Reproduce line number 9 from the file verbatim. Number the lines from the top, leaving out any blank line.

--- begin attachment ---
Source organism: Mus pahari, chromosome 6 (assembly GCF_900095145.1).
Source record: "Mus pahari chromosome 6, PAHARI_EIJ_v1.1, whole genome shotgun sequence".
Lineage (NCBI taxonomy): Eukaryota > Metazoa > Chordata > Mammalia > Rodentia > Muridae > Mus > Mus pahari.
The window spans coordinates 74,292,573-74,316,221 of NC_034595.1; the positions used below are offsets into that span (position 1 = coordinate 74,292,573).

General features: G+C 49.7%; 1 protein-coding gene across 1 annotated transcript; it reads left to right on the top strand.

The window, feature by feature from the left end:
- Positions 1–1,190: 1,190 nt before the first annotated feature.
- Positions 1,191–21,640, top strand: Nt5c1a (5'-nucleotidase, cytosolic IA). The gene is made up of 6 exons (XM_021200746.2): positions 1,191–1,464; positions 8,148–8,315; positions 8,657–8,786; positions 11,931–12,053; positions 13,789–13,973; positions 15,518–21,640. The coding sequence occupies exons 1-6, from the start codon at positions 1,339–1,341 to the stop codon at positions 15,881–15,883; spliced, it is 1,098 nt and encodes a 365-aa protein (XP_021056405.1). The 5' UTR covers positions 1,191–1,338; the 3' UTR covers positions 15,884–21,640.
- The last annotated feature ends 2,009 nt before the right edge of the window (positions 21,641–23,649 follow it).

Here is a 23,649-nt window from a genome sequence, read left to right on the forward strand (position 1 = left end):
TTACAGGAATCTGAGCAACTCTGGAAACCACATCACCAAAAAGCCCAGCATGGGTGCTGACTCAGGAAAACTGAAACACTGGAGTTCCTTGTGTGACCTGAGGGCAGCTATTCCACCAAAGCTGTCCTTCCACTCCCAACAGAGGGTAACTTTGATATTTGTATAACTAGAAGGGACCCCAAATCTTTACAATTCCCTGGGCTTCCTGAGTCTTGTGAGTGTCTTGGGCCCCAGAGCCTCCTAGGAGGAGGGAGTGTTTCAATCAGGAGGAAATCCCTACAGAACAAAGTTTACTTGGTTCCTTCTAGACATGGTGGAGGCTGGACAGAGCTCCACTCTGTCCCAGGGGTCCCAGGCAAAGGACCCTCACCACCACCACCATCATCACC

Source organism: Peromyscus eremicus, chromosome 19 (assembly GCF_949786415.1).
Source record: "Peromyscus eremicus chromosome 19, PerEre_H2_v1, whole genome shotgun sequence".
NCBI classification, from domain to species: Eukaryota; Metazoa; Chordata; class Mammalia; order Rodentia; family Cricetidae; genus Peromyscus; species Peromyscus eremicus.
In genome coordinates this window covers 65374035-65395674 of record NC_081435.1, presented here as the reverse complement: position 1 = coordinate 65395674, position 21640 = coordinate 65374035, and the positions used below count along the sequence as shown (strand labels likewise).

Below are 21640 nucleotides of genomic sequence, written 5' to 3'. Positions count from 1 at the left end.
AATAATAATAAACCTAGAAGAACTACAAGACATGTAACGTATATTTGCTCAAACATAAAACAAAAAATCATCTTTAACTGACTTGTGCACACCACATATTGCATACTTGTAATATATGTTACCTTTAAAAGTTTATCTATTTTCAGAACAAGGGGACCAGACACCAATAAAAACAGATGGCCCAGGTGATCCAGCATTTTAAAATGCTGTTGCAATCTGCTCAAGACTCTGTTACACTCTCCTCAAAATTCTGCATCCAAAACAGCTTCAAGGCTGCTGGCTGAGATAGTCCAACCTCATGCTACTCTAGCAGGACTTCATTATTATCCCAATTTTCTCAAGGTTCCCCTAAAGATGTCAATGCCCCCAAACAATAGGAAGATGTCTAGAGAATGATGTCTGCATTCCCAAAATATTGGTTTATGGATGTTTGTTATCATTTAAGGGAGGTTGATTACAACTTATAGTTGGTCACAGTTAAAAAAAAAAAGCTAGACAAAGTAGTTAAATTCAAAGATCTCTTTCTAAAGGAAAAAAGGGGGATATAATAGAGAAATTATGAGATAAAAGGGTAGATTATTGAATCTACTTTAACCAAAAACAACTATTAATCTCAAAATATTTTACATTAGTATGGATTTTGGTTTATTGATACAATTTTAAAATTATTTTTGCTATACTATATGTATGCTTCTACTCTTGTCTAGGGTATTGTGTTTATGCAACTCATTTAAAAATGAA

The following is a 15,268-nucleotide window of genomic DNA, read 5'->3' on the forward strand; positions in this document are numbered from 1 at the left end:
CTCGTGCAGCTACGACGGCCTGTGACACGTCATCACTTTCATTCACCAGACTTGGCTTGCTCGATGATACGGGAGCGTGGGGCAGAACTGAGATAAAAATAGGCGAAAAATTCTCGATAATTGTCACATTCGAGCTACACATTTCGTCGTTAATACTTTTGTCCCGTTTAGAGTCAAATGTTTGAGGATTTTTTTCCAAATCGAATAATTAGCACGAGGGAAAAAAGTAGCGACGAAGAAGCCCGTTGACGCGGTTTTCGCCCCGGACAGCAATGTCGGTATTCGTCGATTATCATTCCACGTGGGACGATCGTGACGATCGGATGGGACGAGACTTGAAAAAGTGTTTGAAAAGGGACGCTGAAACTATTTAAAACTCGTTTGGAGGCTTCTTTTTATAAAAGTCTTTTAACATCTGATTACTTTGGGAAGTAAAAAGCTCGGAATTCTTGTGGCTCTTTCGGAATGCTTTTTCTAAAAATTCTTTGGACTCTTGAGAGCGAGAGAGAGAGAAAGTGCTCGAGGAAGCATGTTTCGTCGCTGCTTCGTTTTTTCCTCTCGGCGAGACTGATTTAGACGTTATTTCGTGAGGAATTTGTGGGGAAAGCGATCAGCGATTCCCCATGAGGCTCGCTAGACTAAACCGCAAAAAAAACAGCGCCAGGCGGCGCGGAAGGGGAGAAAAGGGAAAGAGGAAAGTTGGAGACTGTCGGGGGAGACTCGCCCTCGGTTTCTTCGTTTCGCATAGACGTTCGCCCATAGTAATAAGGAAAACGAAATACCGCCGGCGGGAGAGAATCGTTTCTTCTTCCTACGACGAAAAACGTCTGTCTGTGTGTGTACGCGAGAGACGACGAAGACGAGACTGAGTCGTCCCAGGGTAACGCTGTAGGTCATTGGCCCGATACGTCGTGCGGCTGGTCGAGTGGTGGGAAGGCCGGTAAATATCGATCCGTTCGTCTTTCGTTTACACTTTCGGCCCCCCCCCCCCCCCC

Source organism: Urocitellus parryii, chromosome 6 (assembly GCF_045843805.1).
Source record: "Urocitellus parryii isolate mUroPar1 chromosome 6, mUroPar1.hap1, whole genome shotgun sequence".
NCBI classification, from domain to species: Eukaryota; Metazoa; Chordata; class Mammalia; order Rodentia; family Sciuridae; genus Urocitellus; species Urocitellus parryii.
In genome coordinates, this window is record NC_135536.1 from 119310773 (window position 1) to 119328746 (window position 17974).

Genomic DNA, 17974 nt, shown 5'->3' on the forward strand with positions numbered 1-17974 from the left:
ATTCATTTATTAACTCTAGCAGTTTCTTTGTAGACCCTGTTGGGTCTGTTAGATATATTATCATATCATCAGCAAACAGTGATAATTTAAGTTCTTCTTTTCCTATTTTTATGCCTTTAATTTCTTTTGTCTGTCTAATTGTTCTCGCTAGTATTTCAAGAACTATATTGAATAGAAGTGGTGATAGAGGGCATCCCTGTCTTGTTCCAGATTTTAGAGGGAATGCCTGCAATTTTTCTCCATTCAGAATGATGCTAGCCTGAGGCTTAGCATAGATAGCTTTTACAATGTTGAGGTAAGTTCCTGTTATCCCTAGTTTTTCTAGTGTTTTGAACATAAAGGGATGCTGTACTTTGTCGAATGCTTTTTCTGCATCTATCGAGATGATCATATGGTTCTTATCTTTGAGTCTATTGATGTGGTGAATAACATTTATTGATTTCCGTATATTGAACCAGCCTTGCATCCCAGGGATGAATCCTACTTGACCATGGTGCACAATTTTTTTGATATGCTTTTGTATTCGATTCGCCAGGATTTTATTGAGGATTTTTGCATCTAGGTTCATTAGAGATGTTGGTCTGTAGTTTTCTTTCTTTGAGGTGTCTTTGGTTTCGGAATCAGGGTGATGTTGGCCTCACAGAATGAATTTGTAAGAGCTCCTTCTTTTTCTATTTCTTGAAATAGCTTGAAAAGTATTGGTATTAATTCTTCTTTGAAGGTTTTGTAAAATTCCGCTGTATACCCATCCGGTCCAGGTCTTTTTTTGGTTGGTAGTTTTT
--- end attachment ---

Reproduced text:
- The last annotated feature ends 2,009 nt before the right edge of the window (positions 21,641–23,649 follow it).